Low-frequency long-wavelength red light is refracted less strongly than high-frequency blue light so red light stays closer to the sun, while blue light is dispersed further out.
The effect is similar to that which causes a rainbow to appear with a set order of colors, red, orange, yellow, green, blue, indigo, and violet (which can be remembered with the simple mnemonic ROY G.BIV) through rainbows are caused by raindrops, not by ice.
If the colors in a sundog were more prominent you'd see them spreading away from the sun in this order but orientated vertically rather than horizontally as with a rainbow.
Sundogs don't only vary in color, however. They can also come in a variety of shapes and sizes depending on the size of the ice crystals that create them.
These hexagonal crystals rarely remain exactly horizontal as they descend through the atmosphere. Rather they wobble as they fall to Earth, the amount a crystal wobbles as it descends increases with its size.
Crystals that wobble the most, and thus larger crystals, create sundogs that are taller. These can become so tall that eventually, they are difficult to distinguish from just fragments of a 22 degree halo around the sun.(opens in new tab)
Every dog has its day: Where and when can you see sundogs?
Sundogs can be seen worldwide and can appear at any time when the sun is above the horizon. There are, however, conditions that not only make sundogs more likely to manifest but also boost their brightness making them more likely to see.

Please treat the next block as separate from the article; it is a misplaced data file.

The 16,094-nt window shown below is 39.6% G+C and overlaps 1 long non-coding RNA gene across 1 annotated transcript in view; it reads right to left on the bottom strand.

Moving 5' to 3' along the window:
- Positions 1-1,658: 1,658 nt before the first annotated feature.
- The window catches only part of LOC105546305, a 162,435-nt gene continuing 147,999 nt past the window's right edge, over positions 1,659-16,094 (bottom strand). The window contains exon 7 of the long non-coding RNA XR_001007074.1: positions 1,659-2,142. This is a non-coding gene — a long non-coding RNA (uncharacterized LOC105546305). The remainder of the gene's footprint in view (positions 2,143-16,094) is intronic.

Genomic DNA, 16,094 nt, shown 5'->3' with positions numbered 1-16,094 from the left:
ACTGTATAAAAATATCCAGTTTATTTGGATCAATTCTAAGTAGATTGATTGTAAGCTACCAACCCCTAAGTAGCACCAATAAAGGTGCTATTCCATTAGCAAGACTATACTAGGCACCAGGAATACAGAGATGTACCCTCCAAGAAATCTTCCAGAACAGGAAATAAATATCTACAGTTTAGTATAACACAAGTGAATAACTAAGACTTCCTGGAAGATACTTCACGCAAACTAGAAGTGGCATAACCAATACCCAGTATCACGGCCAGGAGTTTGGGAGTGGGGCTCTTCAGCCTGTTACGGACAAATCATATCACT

The most obvious condition improving the quality of sundogs is the proximity of the sun to the horizon. The closer the sun is to the horizon the more conspicuous sundogs are. When the sun is high in the sky sunlight can't pass through ice crystals as easily.
Because sundogs are more common when the sun is close to the horizon, the best time to look for these solar illusions is in the morning or evening when the sun is rising or setting.
The fact that ice is key to the creation of sundogs means you are more likely to see them during winter, especially the further north you go.
That means the frigid winter mornings of December in the northern hemisphere provide the ideal time to go sundog hunting.
The reason we know sundogs aren't related to a god taking his dogs for a walk is probably thanks to Isaac Newton's work with optics in the 1600s. Read about what inspired Newton to experiment with prisms and light and the results these experiments delivered on the Molecular Expressions website which also allows you to play with prisms yourself.
Sun Dog, Britannica, [Accessed 12/13/22], [https://www.britannica.com/science/sun-dog (opens in new tab)]
What Are Sundogs? Rainbows Beside the Sun!, Alamanac, [Accessed 12/13/22], [https://www.almanac.com/what-are-sundogs-rainbows-beside-sun (opens in new tab)]
Sun Dog Formation, Atmospheric Optics, [Accessed 12/13/22], [https://atoptics.co.uk/halo/dogfm.htm (opens in new tab)]
What Causes Halos, Sundogs and Sun Pillars?, Nation Weather Service, [Accessed 12/11/22], [https://www.weather.gov/arx/why_halos_sundogs_pillars (opens in new tab)]